There were over 187 million ransomware attacks in 2019. That’s over 500,000 attacks on businesses every single day.
If you have not yet been a victim of a ransomware attack, the odds are that it is just a matter of time. And if you have
already been breached, you’re not immune. When that day comes, it is essential that you know what to do to minimize
the impact to you, your team, and your business.
Here is a quick overview of the steps your organization will need to take to deal with an active ransomware attack:
Steps To Take During a Ransomware Attack
First: Don’t Panic!
- You will need to act quickly, but methodically. Stay calm, and begin to execute your planned incident response (IR) steps, if you have them. If you don’t, the steps below can help. Alternately, reach out to your security vendor for help.
It’s worth noting when you report the incident to your insurance company, they may already have a list of expert providers who are trained to help you that you can choose from.
- Start thinking about the potential impact the security incident may cause. Take into consideration not only those areas
that are obviously compromised, such as data being encrypted and applications being down, but also additional areas
of potential compromise.
- Inform your internal public relations and legal teams so they can begin to prepare. Let them know you will establish a more formal communications and reporting structure as you gather additional information.
- Establish a communications and update protocol with a designated contact for each business vertical. For example, commit to updating all relevant team leads every three hours on the situation. This is an important step to avoid people constantly asking for updates and preventing your team from focusing on containment.
Isolate Your Systems and Stop the Spread
- You have multiple options for isolating the threat to stop it from spreading. If the incident is already known to be widespread, you may choose to implement blocks at the network level, such as isolating traffic at the switch or the firewall edge, or temporarily take down the internet connection. If the incident scope is already confirmed to be more narrow, infecting only a few systems, you could isolate them at the device level by possibly pulling the Ethernet or disconnecting the Wi-Fi. If you have technology such as endpoint detection and response (EDR) available, you could also be more surgical and block the attack at the process level, which would be the best immediate option with the least amount of business disruption. Remember to try and keep all systems powered on to ensure no forensic evidence is lost. And keep in mind that once you disrupt an attacker’s activity, you are tipping them off and they may go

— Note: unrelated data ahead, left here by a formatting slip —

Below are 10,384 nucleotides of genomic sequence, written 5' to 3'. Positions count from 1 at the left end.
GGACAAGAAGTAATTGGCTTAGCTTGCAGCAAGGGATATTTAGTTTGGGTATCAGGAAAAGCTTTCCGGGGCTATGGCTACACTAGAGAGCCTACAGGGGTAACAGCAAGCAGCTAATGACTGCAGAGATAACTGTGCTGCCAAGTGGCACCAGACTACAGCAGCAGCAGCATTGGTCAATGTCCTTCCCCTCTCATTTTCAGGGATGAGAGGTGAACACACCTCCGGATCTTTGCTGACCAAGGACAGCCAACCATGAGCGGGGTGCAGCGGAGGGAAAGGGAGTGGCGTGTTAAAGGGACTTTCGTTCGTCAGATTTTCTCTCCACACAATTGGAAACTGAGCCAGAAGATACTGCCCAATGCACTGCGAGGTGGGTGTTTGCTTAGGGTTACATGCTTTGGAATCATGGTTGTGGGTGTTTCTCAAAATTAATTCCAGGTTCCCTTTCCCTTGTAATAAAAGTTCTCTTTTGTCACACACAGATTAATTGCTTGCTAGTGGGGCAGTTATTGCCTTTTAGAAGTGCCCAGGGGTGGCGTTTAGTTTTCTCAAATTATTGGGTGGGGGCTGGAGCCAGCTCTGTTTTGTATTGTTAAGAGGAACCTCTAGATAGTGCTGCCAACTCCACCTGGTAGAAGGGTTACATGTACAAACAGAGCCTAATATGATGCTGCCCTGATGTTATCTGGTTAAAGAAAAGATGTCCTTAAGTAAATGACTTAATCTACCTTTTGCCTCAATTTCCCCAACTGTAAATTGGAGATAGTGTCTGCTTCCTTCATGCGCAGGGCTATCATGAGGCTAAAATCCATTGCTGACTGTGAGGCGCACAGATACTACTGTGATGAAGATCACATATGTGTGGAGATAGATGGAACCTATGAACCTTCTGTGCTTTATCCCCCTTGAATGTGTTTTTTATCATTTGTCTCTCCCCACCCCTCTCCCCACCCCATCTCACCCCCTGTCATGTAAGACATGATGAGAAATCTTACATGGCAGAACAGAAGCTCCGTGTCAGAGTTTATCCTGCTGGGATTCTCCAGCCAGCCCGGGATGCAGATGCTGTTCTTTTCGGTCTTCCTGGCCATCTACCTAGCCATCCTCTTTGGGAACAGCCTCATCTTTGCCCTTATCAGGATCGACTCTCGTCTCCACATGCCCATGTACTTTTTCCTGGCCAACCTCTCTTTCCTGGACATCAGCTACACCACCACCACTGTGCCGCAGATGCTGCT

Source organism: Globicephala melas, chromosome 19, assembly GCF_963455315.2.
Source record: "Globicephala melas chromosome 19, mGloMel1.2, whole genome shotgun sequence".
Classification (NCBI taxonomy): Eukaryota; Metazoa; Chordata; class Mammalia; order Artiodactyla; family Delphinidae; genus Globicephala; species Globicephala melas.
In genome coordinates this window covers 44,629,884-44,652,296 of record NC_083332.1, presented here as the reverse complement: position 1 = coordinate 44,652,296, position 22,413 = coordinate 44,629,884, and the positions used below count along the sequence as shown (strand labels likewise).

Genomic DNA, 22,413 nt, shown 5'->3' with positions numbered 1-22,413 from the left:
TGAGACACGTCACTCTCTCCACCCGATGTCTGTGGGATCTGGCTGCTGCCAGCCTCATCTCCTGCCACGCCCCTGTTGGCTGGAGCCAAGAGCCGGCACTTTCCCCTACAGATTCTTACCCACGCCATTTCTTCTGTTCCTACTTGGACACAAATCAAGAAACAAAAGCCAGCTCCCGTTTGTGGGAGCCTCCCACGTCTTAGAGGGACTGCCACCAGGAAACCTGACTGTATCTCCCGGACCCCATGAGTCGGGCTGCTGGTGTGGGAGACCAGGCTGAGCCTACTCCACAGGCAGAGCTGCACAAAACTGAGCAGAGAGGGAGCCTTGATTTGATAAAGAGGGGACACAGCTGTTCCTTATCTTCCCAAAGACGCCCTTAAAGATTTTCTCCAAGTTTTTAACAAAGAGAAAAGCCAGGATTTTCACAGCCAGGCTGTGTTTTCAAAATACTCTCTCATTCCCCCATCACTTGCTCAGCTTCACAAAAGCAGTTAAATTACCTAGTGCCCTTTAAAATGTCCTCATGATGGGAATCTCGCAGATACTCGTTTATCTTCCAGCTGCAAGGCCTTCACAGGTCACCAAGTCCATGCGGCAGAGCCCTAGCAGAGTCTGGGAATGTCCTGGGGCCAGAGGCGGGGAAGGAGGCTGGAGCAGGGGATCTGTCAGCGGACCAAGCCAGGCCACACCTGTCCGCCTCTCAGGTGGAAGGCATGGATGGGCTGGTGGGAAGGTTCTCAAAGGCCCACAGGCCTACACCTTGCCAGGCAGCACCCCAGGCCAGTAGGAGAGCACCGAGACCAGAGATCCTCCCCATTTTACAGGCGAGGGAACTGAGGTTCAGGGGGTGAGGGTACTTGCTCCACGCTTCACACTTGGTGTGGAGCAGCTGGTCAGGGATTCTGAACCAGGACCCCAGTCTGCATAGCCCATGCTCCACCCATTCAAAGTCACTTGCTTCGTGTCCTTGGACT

dormant, making it harder to identify the entire attack scope.
- If the situation calls for it, capture forensic images of the data drives and memory of the infected systems. However, do not attempt this if you have never done it before. This should not be the first time your team attempts to collect this information, no matter how confident they might be.
Identify the Ransomware Variant
- Many of the tactics, techniques, and procedures (TTPs) of an attack are publicly documented for each ransomware variant. Determining which attack you are dealing with can give you clues on where to look for the threat and how it is spreading, as well as details around persistence.
- Depending on the variant, some decryption tools may already be available for you to decrypt your ransomed files. A good reference for finding decryption tools is available at the No More Ransom website. Oftentimes, the ransom note itself will give you a good indication of the ransomware group and/or variant being used. Also, uploading the ransomware to ID Ransomware may help identify the variant.
- If you are using online or cloud-based tools, keep in mind that any documents you upload may be examined by public entities.
Identify Initial Access
- Determining the initial access point, or patient zero, will help ensure you are able to close the hole in your security. Common initial access vectors are phishing, exploits on your edge services (such as Remote Desktop services), and the unauthorized use of credentials. Other initial access vectors could be drive-by compromises, exploits on public-facing
websites and applications, removable media, hardware additions, and supply chain compromises.
- This step is sometimes difficult, and you may need expertise from digital forensics or IR experts and consultants in determining the initial point of access.
Identify All Infected Systems and Accounts (Scope)